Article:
Welfare & Bureaucracy

December 16, 2008 at 11:23 pm | Posted in British Politics, New Labour, Social Policy | Leave a comment

I’d urge anyone interested in the welfare white paper – and who has about 20 minutes to spare – to read this quite wonderful analysis by Paul Cotterill over at The Bickerstaffe Record. Paul makes a number of hugely important observations, particularly in relation to ensuring unemployed parents can access good quality childcare to help them meet their new obligations. As I’ve mentioned before, the government hasn’t yet removed the costs and inconveniences of childcare as impediments to working, and there is already evidence that impoverished familes are receiving poorer care than the more well-off. He also describes – and far better than I managed in this meagre, sleep-deprived offering – the problems with the proposed ‘Work for your benefit’ scheme, and why requiring people to participate for anything less than the minimum wage is simply unacceptable.

But the most important observation in this essay relates to the difference between policy formation and implementation:

Just writing a White Paper with policy prescriptions for ‘Adviser Flexibility’ doesn’t mean you’ll get ‘Adviser Flexibility’ in real life. In fact with the ‘welfare reforms’ now proposed there’s a real risk that, given the additional bureaucracies inevitably involved, mechanisms will evolve that produce less flexibility, more ‘processing’ (i.e. dehumanising) of clients. In the US at least front-line staff’s starting culture was one geared to just processing benefit claims with no great expectation of what might happen next; in the UK, the invasive New Public Management techniques of the last 25 years mean that front line staff in Job Centre Pluses already start from a more a negative standpoint, just as inclined to ‘process’ but to do so with more of a mind to benefit withdrawal.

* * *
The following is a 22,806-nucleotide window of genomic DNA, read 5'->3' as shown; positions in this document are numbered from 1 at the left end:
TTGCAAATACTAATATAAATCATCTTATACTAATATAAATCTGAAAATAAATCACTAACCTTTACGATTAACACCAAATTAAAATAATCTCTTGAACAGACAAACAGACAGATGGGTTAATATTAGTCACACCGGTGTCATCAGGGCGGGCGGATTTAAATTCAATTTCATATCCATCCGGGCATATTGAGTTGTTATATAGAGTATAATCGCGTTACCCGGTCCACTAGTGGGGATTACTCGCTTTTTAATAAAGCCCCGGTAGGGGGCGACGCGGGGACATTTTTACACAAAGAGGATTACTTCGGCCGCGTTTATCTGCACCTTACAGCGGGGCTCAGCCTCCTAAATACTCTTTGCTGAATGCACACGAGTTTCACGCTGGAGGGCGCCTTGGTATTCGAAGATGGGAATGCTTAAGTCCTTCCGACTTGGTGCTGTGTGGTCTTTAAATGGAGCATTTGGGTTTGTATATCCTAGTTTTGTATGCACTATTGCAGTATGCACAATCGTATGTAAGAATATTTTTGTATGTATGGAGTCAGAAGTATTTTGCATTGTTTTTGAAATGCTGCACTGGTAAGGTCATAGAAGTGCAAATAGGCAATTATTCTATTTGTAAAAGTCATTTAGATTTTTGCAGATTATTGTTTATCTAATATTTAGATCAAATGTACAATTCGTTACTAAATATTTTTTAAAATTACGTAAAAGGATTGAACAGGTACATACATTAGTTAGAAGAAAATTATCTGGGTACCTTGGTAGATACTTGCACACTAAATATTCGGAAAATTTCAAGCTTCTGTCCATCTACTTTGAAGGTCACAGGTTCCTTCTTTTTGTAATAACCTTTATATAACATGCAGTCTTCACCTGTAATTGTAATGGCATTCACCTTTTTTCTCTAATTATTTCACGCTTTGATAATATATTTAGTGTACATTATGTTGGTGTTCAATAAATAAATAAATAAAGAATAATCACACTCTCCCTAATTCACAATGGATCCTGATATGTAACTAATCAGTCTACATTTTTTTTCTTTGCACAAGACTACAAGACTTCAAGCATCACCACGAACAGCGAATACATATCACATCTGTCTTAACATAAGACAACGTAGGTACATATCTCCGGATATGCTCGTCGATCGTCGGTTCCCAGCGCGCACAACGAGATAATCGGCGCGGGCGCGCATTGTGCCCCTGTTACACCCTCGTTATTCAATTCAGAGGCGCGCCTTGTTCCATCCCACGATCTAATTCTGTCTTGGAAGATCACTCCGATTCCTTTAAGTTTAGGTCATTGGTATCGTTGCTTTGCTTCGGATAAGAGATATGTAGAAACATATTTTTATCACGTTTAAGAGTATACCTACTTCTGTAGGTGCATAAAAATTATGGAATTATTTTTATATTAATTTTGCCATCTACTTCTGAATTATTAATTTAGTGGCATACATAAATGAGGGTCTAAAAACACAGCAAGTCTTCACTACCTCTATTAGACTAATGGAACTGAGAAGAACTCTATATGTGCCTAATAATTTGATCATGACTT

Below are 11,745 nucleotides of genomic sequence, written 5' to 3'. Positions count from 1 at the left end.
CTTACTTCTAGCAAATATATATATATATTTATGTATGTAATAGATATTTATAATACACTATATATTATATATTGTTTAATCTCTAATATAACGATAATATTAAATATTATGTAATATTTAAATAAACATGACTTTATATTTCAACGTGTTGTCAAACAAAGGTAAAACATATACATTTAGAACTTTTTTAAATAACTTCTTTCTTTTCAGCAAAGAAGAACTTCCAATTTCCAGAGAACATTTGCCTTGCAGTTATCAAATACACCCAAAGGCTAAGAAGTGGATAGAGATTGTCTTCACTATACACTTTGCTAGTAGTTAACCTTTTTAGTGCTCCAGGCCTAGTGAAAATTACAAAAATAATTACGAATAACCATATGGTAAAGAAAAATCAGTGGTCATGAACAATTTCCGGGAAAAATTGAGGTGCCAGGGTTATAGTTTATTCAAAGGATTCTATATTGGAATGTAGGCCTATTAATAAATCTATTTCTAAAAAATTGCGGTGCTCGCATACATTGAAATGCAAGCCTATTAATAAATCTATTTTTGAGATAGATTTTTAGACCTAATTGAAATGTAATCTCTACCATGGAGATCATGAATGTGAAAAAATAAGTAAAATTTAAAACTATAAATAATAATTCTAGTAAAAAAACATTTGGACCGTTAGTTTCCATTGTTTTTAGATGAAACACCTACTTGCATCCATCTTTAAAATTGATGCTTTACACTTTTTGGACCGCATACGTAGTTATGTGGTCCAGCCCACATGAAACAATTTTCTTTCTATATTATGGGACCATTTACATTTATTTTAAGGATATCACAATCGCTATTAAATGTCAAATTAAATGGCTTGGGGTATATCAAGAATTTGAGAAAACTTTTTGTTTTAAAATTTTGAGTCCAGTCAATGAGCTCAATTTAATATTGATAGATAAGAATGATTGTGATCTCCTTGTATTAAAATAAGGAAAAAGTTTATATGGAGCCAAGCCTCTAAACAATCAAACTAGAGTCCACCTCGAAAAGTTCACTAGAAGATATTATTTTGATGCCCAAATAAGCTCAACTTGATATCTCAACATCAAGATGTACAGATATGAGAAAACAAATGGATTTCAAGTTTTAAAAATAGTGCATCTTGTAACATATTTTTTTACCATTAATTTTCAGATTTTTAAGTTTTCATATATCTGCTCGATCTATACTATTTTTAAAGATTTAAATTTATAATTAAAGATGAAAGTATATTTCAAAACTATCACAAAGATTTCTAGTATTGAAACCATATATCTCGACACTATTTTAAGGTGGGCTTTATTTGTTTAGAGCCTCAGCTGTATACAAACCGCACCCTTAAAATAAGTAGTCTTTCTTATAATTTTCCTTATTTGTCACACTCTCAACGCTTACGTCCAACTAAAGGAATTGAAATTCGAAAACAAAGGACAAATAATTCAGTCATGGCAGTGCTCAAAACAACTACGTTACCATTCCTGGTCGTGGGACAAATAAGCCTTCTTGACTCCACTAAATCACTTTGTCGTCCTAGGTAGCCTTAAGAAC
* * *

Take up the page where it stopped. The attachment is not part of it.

All taken together, there is a huge risk that the whole plus side of the reform – and at policy-making level increased personalized support is seen as a plus – will be ignored in favour of the downside; this will be about pushing people into (for them) counterproductive ‘work related activity’ in order to meet the newly introduced range of targets (and Paul Gregg’s paper is quite clear about the need for performance targets and ‘detailed guidance’ (p 78)).

There is no mention of targets for the new reforms which relate, for example, to client satisfaction and life improvement; the targets will, as now, all be about driving down the claimant count, irrespective of the actual human cost to benefit-seekers and their families.

This is absolutely correct. It’s impossible these days to find an organisation in which working practices aren’t rationalised & computerised, particularly one with such a large bureaucratic belly as Job Centre Plus, and which has to deal with such a huge volume of ‘customers’. Methods of administration invariably restrict opportunites for agency and personalisation, and unless these are explicitly codified within the adviser’s working instructions, they threaten to be lost entirely. The consequence would be a process top-heavy with instructions and sanctions, but a little light on the equally important personal touch.

But I’m really only giving you the economy version. Go here to read the whole thing.

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